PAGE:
Valter Pomar, a representative from the Workers Party of Brazil (PT), said its priority is the Sao Paolo Forum – a forum of various Latin American left, socialist, communist, centre-left, labour, social democratic and nationalist parties launched by the PT in 1990.
A resolution was passed at the conference to form a preparatory committee to convoke a global conference of left parties in Caracas in April 2010, to discuss the formation of a new international. The resolution also allowed for other parties that remain undecided to discuss the proposal and incorporate themselves at a later date.
Chavez emphasised the importance of being inclusive and said the April conference had to go far beyond the parties and organisations that participated in last week’s conference. In particular, he said it was an error that there were no revolutionary organisations from the United States present.
The conference of left parties also passed a resolution titled the Caracas Commitment, “to reaffirm our conviction to definitively build and win Socialism of the 21st Century,” in the face of “the generalized crisis of the global capitalist system.”
“One of the epicentres of the global capitalist crisis is the economic sphere. This highlights the limitations of unbridled free markets dominated by monopolies of private property,” the resolution stated.
Also incorporated was a proposed amendment by the Australian delegation which read, “In synthesis, the crisis of capitalism cannot be reduced to a simple financial crisis, it is a structural crisis of capital that combines the economic crisis, with an ecological crisis, a food crisis and an energy crisis, which together represent a mortal threat to humanity and nature. In the face of this crisis, the movements and parties of the left see the defence of nature and the construction of an ecologically sustainable society as a fundamental axis of our struggle for a better world.”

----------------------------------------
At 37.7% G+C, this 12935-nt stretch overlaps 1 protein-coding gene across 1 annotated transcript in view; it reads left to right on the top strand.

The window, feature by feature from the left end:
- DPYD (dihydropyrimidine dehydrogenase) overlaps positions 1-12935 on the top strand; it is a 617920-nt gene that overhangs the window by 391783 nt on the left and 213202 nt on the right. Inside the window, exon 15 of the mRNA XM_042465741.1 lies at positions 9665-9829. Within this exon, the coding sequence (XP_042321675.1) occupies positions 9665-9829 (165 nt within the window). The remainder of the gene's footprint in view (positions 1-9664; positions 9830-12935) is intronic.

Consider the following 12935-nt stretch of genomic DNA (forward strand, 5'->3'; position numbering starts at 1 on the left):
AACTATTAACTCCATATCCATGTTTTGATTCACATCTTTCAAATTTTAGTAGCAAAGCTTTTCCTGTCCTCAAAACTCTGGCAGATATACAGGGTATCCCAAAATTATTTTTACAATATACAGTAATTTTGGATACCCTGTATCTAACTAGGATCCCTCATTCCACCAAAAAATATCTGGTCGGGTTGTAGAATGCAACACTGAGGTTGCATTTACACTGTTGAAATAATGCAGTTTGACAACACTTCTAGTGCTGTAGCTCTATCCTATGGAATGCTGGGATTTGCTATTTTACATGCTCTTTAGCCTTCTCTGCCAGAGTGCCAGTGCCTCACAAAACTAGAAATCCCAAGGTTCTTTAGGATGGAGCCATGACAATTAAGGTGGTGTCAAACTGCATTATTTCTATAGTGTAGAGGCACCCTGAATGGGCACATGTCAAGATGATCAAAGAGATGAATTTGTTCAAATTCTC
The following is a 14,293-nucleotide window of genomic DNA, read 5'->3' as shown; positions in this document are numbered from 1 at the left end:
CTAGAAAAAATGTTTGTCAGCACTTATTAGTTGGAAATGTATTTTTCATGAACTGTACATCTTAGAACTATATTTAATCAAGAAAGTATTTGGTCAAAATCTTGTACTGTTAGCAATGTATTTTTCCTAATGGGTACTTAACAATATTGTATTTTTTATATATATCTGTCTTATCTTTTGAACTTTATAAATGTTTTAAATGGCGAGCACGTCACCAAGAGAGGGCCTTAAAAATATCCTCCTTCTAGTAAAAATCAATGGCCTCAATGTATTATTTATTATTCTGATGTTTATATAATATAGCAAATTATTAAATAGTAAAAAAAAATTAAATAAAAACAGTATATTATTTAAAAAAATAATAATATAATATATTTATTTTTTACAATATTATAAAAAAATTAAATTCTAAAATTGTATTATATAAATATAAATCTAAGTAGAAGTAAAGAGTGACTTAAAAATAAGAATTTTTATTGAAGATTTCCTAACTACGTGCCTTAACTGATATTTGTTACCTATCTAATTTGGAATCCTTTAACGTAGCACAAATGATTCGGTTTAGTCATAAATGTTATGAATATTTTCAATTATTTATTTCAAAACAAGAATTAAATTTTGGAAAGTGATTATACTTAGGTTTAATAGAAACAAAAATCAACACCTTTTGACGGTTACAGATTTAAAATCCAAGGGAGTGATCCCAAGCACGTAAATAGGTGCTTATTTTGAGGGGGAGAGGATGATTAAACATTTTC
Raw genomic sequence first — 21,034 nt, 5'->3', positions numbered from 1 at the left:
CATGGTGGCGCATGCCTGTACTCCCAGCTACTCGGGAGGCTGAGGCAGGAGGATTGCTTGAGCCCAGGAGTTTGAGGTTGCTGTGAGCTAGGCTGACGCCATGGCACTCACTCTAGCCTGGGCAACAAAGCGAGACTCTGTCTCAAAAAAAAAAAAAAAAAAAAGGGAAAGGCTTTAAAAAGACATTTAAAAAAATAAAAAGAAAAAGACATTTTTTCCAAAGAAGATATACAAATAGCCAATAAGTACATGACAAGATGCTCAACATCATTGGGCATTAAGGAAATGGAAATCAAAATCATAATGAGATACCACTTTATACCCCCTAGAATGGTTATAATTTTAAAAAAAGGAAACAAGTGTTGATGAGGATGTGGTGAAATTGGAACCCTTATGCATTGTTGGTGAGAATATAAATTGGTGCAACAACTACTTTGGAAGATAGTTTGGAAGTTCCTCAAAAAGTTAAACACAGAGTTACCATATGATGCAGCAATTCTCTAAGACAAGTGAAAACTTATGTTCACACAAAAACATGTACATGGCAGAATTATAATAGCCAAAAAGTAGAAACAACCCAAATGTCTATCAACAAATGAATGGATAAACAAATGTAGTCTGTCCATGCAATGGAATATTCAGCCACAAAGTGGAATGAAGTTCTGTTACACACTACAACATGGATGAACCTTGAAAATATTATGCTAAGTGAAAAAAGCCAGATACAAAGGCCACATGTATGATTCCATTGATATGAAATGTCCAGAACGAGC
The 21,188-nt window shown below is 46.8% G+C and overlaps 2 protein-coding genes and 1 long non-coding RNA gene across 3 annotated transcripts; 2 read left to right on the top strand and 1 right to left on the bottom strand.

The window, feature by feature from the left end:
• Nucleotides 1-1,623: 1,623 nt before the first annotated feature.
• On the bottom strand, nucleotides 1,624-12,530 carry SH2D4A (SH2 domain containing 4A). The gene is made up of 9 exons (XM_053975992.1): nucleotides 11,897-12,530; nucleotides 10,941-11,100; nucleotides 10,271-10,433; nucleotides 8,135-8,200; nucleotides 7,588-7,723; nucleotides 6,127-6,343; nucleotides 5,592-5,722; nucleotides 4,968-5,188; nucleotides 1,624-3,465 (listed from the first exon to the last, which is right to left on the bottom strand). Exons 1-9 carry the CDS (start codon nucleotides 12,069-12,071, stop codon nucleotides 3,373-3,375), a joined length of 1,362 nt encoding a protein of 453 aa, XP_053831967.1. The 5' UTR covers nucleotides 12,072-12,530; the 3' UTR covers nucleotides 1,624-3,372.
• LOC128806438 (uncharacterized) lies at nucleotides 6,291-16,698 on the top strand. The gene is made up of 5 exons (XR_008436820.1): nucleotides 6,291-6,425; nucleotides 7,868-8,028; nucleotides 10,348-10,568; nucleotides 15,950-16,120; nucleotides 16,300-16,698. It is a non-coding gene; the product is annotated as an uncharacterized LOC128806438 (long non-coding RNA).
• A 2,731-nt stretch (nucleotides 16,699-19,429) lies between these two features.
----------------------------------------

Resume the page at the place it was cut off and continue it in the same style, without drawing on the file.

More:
The Caracas Commitment expressed “solidarity with the peoples of the world who have suffered and are suffering from imperialist aggression, especially the more than 50 years of the genocidal blockade against Cuba… the massacre of the Palestinian people, the illegal occupation of part of the territory of the Western Sahara, and the invasion of Iraq and Afghanistan, which today is expanding into Pakistan.”
The conference of left parties also denounced the decision of the Mexican government to shut down the state-owned electricity company and fire 45,000 workers, as an attempt to “intimidate” the workers and as an “offensive of imperialism,” to advance neoliberal privatisation in Central America.
In the framework of the Caracas Commitment, the left parties present agreed, among other things, to:
Organise a global week of mobilisation from December 12-17 in repudiation of the installation of U.S. military bases in Colombia, Panama and around the world.
Campaign for an “international trial against George Bush for crimes against humanity, as the person principally responsible for the genocide against the people of Iraq and Afghanistan.
”Commemorate 100 years since the proposal by Clara Zetkin to celebrate International Women’s Day on March 8, through forums, mobilizations and other activities in their respective countries.
Organise global solidarity with the Bolivarian revolution in the face of permanent imperialist attacks.
Organise global solidarity with the people of Honduras who are resisting a U.S.-backed military coup, to campaign for the restoration of the democratically elected president of Honduras, José Manuel Zelaya and to organise a global vigil on the day of the elections in Honduras, “with which they aim to legitimise the coup d´etat.”
Demand an “immediate and unconditional end to the criminal Yankee blockade” of Cuba and for the “immediate liberation” of the Cuban Five, referring to the five anti-terrorist activists imprisoned in the United States.
Accompany the Haitian people in their struggle for the return of President Jean Bertrand Aristide “who was kidnapped and removed from his post as president of Haiti by North American imperialism.”